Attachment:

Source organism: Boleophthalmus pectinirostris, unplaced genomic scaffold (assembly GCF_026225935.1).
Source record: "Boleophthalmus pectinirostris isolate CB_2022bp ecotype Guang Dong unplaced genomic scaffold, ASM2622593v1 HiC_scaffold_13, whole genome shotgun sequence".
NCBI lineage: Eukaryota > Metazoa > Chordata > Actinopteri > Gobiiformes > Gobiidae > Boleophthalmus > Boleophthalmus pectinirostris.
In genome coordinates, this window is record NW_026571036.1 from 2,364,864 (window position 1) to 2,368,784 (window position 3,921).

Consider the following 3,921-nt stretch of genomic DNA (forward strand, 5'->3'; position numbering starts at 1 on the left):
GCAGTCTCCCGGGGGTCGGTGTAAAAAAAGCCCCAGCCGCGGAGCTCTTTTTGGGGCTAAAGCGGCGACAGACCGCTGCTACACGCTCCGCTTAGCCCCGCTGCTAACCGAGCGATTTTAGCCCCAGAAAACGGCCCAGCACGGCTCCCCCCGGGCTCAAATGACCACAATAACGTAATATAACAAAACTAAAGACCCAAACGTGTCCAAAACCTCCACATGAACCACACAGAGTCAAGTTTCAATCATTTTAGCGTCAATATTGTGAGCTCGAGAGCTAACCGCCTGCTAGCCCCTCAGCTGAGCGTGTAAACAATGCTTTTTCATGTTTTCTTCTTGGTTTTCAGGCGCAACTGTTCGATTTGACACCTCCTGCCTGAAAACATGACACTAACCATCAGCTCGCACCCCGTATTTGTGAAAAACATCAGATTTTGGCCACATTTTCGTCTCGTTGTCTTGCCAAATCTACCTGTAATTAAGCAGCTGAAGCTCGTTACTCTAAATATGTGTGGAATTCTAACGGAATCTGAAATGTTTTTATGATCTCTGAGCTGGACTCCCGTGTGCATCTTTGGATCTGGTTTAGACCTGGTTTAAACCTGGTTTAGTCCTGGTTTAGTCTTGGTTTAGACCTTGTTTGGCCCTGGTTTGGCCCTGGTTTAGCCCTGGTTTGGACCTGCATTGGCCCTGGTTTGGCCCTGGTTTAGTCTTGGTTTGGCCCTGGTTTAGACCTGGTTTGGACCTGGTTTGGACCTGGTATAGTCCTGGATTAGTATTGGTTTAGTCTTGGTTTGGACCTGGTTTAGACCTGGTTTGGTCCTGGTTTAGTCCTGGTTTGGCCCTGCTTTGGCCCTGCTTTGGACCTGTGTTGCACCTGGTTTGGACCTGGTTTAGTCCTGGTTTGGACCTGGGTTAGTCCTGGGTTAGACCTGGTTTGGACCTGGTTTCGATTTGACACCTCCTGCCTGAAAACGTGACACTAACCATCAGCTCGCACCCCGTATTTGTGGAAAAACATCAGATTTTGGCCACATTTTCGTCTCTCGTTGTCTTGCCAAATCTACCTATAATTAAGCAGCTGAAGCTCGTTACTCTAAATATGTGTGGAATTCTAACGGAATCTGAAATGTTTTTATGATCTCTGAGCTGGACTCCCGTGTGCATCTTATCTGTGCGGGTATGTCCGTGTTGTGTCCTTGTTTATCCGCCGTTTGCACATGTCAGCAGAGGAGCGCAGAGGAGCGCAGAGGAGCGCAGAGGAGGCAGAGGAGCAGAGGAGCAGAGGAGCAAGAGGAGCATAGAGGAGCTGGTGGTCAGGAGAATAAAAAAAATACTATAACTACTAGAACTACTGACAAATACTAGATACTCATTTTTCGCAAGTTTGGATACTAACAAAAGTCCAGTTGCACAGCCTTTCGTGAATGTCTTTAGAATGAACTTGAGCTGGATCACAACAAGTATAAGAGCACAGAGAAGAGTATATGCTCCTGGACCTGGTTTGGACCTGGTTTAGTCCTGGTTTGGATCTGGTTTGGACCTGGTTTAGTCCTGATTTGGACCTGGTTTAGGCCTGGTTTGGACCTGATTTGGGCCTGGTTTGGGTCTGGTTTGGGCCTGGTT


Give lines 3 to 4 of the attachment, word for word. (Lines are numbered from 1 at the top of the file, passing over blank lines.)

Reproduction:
NCBI lineage: Eukaryota > Metazoa > Chordata > Actinopteri > Gobiiformes > Gobiidae > Boleophthalmus > Boleophthalmus pectinirostris.
In genome coordinates, this window is record NW_026571036.1 from 2,364,864 (window position 1) to 2,368,784 (window position 3,921).